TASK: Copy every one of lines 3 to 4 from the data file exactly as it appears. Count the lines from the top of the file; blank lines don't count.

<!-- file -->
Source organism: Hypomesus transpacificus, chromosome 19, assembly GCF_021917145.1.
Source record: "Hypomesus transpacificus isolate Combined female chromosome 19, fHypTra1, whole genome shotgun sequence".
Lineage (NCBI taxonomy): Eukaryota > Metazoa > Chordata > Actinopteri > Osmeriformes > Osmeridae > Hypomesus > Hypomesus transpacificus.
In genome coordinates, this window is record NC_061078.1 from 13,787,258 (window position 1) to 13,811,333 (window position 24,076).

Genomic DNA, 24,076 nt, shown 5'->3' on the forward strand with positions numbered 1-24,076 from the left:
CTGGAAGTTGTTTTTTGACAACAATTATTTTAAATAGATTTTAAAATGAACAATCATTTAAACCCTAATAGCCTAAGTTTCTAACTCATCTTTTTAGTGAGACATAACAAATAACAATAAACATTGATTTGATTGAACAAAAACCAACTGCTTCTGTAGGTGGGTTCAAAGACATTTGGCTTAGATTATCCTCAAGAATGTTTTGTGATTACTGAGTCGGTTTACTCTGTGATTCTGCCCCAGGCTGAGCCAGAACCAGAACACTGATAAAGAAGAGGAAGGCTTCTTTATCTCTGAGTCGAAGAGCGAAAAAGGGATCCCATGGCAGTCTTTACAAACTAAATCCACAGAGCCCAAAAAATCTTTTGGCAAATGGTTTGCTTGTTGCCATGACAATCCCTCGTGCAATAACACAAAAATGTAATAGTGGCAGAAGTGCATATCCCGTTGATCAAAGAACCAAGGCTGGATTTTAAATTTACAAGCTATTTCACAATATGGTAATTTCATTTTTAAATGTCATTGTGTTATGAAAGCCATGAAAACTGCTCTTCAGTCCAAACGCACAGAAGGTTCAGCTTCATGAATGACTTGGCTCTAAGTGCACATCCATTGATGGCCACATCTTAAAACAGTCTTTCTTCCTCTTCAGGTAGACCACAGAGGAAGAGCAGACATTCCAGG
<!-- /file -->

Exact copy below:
Lineage (NCBI taxonomy): Eukaryota > Metazoa > Chordata > Actinopteri > Osmeriformes > Osmeridae > Hypomesus > Hypomesus transpacificus.
In genome coordinates, this window is record NC_061078.1 from 13,787,258 (window position 1) to 13,811,333 (window position 24,076).